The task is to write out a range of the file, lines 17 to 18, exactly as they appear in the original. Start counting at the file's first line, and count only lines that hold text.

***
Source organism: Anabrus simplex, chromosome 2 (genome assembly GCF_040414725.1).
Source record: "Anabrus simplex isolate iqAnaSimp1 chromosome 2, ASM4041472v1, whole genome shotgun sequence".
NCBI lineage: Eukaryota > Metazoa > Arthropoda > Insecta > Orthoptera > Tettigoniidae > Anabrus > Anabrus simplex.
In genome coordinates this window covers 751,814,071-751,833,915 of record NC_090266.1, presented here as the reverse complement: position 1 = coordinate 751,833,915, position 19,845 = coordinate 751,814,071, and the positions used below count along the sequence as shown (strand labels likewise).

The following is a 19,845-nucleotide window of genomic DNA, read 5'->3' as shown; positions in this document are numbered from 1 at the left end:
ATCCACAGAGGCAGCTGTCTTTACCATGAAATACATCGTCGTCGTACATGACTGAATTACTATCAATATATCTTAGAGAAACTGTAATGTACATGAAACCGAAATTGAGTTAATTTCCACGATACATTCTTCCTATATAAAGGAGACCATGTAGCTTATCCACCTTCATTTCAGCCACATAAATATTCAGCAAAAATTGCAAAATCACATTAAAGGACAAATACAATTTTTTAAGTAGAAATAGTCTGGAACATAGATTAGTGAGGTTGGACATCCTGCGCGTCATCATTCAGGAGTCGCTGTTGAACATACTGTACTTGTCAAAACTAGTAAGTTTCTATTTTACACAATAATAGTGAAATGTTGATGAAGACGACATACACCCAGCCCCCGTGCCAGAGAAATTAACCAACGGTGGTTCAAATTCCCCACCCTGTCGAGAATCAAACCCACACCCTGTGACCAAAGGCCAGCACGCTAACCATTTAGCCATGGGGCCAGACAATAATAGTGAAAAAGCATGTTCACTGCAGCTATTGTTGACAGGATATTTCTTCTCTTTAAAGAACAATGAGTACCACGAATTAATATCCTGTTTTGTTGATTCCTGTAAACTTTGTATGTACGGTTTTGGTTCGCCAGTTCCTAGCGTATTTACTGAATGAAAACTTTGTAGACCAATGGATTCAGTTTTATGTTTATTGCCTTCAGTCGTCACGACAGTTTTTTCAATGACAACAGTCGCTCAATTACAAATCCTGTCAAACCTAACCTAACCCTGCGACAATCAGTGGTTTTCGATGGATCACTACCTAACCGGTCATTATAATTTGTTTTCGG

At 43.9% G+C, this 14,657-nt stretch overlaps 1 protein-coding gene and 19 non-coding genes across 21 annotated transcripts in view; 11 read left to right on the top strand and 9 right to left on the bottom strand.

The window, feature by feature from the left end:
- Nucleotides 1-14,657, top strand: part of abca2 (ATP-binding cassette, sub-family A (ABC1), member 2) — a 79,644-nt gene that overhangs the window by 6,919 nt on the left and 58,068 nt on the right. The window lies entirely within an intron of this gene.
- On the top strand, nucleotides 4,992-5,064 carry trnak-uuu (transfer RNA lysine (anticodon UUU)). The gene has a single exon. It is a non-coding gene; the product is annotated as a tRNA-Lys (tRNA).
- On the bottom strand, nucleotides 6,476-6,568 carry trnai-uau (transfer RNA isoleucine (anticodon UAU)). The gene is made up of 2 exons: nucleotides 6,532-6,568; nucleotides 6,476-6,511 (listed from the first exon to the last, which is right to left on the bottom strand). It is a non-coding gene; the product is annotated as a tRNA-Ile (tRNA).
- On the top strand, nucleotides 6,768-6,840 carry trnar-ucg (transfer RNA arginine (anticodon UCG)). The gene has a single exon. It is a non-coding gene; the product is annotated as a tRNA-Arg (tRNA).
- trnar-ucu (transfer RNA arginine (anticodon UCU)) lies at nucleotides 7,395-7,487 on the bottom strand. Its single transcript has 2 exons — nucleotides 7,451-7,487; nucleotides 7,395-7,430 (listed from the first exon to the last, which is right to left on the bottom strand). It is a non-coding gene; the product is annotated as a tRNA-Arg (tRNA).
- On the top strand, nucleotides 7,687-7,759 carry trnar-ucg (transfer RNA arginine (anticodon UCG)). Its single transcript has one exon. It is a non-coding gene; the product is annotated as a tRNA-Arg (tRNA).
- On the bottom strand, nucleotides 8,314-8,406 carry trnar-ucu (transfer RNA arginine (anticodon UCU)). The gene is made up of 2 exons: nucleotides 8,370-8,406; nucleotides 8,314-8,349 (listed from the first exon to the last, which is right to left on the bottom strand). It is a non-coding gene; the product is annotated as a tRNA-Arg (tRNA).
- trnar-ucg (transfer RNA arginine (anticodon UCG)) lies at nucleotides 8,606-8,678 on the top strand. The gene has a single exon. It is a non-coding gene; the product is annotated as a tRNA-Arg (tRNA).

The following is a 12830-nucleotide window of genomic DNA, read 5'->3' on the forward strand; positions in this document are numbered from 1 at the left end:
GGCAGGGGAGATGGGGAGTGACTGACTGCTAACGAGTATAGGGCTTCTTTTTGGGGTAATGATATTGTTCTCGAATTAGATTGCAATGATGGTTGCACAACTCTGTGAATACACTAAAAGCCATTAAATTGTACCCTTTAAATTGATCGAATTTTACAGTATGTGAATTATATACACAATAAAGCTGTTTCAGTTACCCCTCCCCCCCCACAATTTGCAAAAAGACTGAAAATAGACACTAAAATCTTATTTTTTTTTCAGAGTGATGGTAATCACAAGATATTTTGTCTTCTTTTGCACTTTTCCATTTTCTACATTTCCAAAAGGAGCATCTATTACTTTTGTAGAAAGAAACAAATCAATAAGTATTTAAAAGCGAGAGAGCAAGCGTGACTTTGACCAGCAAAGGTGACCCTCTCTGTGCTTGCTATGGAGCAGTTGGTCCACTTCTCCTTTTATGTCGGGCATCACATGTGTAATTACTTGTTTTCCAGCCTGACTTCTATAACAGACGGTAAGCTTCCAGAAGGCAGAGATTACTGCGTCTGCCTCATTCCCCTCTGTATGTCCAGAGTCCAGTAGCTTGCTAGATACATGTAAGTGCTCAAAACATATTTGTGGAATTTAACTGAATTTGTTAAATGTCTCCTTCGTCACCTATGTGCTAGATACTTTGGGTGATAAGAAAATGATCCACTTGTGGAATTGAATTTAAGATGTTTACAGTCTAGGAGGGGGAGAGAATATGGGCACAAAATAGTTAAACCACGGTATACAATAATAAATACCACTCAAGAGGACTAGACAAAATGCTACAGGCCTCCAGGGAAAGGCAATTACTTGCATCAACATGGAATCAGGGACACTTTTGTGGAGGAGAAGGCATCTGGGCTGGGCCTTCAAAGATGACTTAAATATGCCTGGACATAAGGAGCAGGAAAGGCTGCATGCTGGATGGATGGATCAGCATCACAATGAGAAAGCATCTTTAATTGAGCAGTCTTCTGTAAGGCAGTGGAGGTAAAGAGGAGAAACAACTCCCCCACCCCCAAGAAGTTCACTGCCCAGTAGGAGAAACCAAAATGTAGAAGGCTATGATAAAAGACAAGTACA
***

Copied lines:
The following is a 12830-nucleotide window of genomic DNA, read 5'->3' on the forward strand; positions in this document are numbered from 1 at the left end:
GGCAGGGGAGATGGGGAGTGACTGACTGCTAACGAGTATAGGGCTTCTTTTTGGGGTAATGATATTGTTCTCGAATTAGATTGCAATGATGGTTGCACAACTCTGTGAATACACTAAAAGCCATTAAATTGTACCCTTTAAATTGATCGAATTTTACAGTATGTGAATTATATACACAATAAAGCTGTTTCAGTTACCCCTCCCCCCCCACAATTTGCAAAAAGACTGAAAATAGACACTAAAATCTTATTTTTTTTTCAGAGTGATGGTAATCACAAGATATTTTGTCTTCTTTTGCACTTTTCCATTTTCTACATTTCCAAAAGGAGCATCTATTACTTTTGTAGAAAGAAACAAATCAATAAGTATTTAAAAGCGAGAGAGCAAGCGTGACTTTGACCAGCAAAGGTGACCCTCTCTGTGCTTGCTATGGAGCAGTTGGTCCACTTCTCCTTTTATGTCGGGCATCACATGTGTAATTACTTGTTTTCCAGCCTGACTTCTATAACAGACGGTAAGCTTCCAGAAGGCAGAGATTACTGCGTCTGCCTCATTCCCCTCTGTATGTCCAGAGTCCAGTAGCTTGCTAGATACATGTAAGTGCTCAAAACATATTTGTGGAATTTAACTGAATTTGTTAAATGTCTCCTTCGTCACCTATGTGCTAGATACTTTGGGTGATAAGAAAATGATCCACTTGTGGAATTGAATTTAAGATGTTTACAGTCTAGGAGGGGGAGAGAATATGGGCACAAAATAGTTAAACCACGGTATACAATAATAAATACCACTCAAGAGGACTAGACAAAATGCTACAGGCCTCCAGGGAAAGGCAATTACTTGCATCAACATGGAATCAGGGACACTTTTGTGGAGGAGAAGGCATCTGGGCTGGGCCTTCAAAGATGACTTAAATATGCCTGGACATAAGGAGCAGGAAAGGCTGCATGCTGGATGGATGGATCAGCATCACAATGAGAAAGCATCTTTAATTGAGCAGTCTTCTGTAAGGCAGTGGAGGTAAAGAGGAGAAACAACTCCCCCACCCCCAAGAAGTTCACTGCCCAGTAGGAGAAACCAAAATGTAGAAGGCTATGATAAAAGACAAGTACA